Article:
Neutrophil NADPH oxidase
The vascular NADPH oxidases are closely related to the neutrophil NADPH oxidase, a multimeric enzyme that produces ROS essential to phagocyte microbicidal functions, allowing for the release of ROS from phagosomes into the extracellular space to kill invading bacteria (27, 28). The phagocytic NADPH oxidase consists of five subunits. Together, the integral membrane proteins gp91phox and p22phox comprise the cytochrome b558 membrane complex, which is localized in submembranous vesicles and in the plasma membrane. gp91phox is the catalytic subunit of the phagocyte cytochrome and binds one FAD and two heme molecules. p47phox, p67phox, and the small molecular weight G-protein Rac are cytosolically localized and do not interact with the cytochrome in resting cells. On agonist stimulation, p47phox is phosphorylated on eight to nine serines by either proline-directed kinases or protein kinase C (PKC) (32). S359 and S370 are phosphorylated first, and then S379 acquires a phosphate exposing an SH3 binding site, which interacts with the proline-rich region of p22phox and facilitates translocation to the membrane (62). Finally, S303 and S304 are phosphorylated, leading to full catalytic activity (58). p67phox then binds to the translocated p47phox, providing a binding site for activated Rac and forming the functional enzyme capable of producing O2·.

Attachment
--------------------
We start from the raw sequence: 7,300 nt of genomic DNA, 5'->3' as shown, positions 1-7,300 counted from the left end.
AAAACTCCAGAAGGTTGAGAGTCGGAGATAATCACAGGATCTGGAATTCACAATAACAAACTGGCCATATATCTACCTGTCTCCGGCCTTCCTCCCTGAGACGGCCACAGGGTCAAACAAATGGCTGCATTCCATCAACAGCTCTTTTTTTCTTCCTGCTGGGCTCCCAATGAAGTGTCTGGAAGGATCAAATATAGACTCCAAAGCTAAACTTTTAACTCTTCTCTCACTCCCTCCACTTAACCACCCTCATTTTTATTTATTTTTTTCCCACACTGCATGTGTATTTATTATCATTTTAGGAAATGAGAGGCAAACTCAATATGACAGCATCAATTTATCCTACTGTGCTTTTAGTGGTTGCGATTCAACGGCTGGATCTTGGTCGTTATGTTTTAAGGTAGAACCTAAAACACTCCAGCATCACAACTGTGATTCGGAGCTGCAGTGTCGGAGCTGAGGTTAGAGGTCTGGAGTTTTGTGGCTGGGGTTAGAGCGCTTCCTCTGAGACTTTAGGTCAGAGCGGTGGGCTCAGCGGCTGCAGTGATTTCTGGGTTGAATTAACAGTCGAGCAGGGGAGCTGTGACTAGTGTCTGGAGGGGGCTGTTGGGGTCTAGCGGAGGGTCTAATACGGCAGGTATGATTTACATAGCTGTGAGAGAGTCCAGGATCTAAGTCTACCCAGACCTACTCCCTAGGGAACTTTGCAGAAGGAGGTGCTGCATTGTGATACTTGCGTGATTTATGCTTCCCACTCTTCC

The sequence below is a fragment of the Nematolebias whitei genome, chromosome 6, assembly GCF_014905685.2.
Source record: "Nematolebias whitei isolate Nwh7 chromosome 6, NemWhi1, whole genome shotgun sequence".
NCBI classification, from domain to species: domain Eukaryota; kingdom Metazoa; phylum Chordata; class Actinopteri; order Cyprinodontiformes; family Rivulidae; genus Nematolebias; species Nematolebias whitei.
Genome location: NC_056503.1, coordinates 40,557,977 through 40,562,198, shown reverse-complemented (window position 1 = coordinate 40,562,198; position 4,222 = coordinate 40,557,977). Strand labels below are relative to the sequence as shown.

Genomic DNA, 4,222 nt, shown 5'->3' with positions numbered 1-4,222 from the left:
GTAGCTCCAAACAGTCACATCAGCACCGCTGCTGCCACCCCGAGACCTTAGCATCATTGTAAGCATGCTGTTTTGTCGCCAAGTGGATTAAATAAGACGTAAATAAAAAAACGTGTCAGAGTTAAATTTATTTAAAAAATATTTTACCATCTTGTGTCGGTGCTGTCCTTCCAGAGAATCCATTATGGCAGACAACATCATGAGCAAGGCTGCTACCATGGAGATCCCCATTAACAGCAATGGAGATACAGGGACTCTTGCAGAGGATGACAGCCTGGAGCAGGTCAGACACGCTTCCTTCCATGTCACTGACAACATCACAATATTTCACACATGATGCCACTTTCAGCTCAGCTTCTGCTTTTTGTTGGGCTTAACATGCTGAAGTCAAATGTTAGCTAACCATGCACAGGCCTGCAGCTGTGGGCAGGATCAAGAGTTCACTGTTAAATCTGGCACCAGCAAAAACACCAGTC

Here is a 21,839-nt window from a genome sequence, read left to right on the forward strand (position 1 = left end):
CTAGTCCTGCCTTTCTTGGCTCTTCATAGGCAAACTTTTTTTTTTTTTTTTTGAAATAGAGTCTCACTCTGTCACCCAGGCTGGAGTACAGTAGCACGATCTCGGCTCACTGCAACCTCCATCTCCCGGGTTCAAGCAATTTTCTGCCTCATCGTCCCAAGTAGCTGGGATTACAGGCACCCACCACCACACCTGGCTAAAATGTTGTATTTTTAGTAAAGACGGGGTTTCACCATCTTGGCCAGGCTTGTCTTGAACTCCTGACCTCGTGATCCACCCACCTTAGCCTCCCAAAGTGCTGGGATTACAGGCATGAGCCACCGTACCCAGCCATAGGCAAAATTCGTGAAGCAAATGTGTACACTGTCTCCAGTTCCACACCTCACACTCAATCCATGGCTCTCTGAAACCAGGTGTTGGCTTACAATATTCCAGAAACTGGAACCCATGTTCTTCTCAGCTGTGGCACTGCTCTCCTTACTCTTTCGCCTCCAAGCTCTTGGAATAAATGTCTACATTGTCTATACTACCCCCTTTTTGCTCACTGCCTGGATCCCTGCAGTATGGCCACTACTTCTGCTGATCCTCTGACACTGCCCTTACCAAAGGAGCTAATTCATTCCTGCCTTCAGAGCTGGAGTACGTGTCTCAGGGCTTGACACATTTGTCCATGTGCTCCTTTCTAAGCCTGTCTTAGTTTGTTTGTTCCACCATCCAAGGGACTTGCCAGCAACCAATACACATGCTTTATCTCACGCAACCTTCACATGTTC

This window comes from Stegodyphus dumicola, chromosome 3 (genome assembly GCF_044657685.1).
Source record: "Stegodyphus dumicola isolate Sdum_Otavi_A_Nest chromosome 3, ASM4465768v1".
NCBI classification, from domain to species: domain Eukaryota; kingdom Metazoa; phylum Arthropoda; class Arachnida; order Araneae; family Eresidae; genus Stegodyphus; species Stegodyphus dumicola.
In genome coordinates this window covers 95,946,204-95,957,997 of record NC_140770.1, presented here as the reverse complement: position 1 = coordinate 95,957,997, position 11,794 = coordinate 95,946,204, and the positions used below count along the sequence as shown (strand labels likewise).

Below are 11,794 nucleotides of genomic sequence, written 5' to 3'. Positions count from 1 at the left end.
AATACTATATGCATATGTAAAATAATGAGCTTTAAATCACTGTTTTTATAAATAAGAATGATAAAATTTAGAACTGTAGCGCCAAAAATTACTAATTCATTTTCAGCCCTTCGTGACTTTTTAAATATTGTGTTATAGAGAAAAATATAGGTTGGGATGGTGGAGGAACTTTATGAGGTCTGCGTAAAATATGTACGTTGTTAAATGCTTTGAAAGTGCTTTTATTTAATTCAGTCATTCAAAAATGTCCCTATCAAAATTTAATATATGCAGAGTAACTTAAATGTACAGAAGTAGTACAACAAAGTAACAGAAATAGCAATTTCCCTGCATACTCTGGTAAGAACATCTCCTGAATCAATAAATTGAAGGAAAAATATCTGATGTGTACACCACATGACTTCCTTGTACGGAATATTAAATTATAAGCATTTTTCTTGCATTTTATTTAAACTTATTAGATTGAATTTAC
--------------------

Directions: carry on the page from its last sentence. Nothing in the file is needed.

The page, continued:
Vascular NADPH oxidases: new players and new insights
It was recently discovered that gp91phox is but one member of a new family of homologous proteins referred to as Nox proteins (for NADPH oxidase) (8, 67). Most vascular cells express multiple Nox proteins, including gp91phox (also known as Nox2) as well as Nox1, Nox4, and Nox5 (22) (FIGURE 1⇓). Nox1 is expressed at low levels in VSMCs from conduit vessels, endothelial cells, and fibroblasts (40). Nox4 is highly expressed in all cells in the vascular wall, especially in the cerebral vasculature (82), whereas gp91phox is predominantly expressed in VSMCs from resistance arteries and endothelial and adventitial cells. Nox5 is found in human, but not rodent, VSMCs and endothelial cells. The expression of multiple Nox homologs in individual cells and their differential regulation and subcellular localization (53) suggests that these oxidases serve distinct functions (70).